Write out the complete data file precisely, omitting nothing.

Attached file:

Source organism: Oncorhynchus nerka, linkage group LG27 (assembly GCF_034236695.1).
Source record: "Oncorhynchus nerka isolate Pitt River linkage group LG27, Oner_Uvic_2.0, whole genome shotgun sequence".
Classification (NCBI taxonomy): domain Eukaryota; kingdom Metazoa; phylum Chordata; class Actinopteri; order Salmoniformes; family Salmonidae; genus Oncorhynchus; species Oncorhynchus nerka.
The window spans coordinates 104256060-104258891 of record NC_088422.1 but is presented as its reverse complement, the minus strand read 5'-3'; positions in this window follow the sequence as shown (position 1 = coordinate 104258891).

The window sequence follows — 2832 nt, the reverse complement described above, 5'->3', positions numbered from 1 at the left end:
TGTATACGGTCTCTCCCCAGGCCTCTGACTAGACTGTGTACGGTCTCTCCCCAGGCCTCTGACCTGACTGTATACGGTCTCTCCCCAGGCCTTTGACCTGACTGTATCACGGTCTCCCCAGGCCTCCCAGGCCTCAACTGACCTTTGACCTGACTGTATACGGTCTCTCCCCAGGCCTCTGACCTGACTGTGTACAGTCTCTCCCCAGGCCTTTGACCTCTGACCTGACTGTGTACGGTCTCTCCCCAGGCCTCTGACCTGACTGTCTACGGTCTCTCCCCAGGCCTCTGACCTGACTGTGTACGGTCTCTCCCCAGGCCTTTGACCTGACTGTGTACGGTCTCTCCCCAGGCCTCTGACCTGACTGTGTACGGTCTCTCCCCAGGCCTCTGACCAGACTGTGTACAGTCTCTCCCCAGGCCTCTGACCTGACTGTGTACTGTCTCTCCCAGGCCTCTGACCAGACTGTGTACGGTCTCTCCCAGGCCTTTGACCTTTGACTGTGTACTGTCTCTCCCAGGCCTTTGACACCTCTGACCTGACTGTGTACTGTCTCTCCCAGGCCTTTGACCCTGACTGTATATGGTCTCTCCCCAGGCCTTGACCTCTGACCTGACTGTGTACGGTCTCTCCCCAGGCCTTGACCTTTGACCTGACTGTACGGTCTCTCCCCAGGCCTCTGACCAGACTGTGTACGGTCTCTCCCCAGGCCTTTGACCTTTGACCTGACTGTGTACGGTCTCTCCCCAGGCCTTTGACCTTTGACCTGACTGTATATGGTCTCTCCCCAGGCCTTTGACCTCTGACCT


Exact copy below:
Source organism: Oncorhynchus nerka, linkage group LG27 (assembly GCF_034236695.1).
Source record: "Oncorhynchus nerka isolate Pitt River linkage group LG27, Oner_Uvic_2.0, whole genome shotgun sequence".
Classification (NCBI taxonomy): domain Eukaryota; kingdom Metazoa; phylum Chordata; class Actinopteri; order Salmoniformes; family Salmonidae; genus Oncorhynchus; species Oncorhynchus nerka.
The window spans coordinates 104256060-104258891 of record NC_088422.1 but is presented as its reverse complement, the minus strand read 5'-3'; positions in this window follow the sequence as shown (position 1 = coordinate 104258891).

The window sequence follows — 2832 nt, the reverse complement described above, 5'->3', positions numbered from 1 at the left end:
TGTATACGGTCTCTCCCCAGGCCTCTGACTAGACTGTGTACGGTCTCTCCCCAGGCCTCTGACCTGACTGTATACGGTCTCTCCCCAGGCCTTTGACCTGACTGTATCACGGTCTCCCCAGGCCTCCCAGGCCTCAACTGACCTTTGACCTGACTGTATACGGTCTCTCCCCAGGCCTCTGACCTGACTGTGTACAGTCTCTCCCCAGGCCTTTGACCTCTGACCTGACTGTGTACGGTCTCTCCCCAGGCCTCTGACCTGACTGTCTACGGTCTCTCCCCAGGCCTCTGACCTGACTGTGTACGGTCTCTCCCCAGGCCTTTGACCTGACTGTGTACGGTCTCTCCCCAGGCCTCTGACCTGACTGTGTACGGTCTCTCCCCAGGCCTCTGACCAGACTGTGTACAGTCTCTCCCCAGGCCTCTGACCTGACTGTGTACTGTCTCTCCCAGGCCTCTGACCAGACTGTGTACGGTCTCTCCCAGGCCTTTGACCTTTGACTGTGTACTGTCTCTCCCAGGCCTTTGACACCTCTGACCTGACTGTGTACTGTCTCTCCCAGGCCTTTGACCCTGACTGTATATGGTCTCTCCCCAGGCCTTGACCTCTGACCTGACTGTGTACGGTCTCTCCCCAGGCCTTGACCTTTGACCTGACTGTACGGTCTCTCCCCAGGCCTCTGACCAGACTGTGTACGGTCTCTCCCCAGGCCTTTGACCTTTGACCTGACTGTGTACGGTCTCTCCCCAGGCCTTTGACCTTTGACCTGACTGTATATGGTCTCTCCCCAGGCCTTTGACCTCTGACCT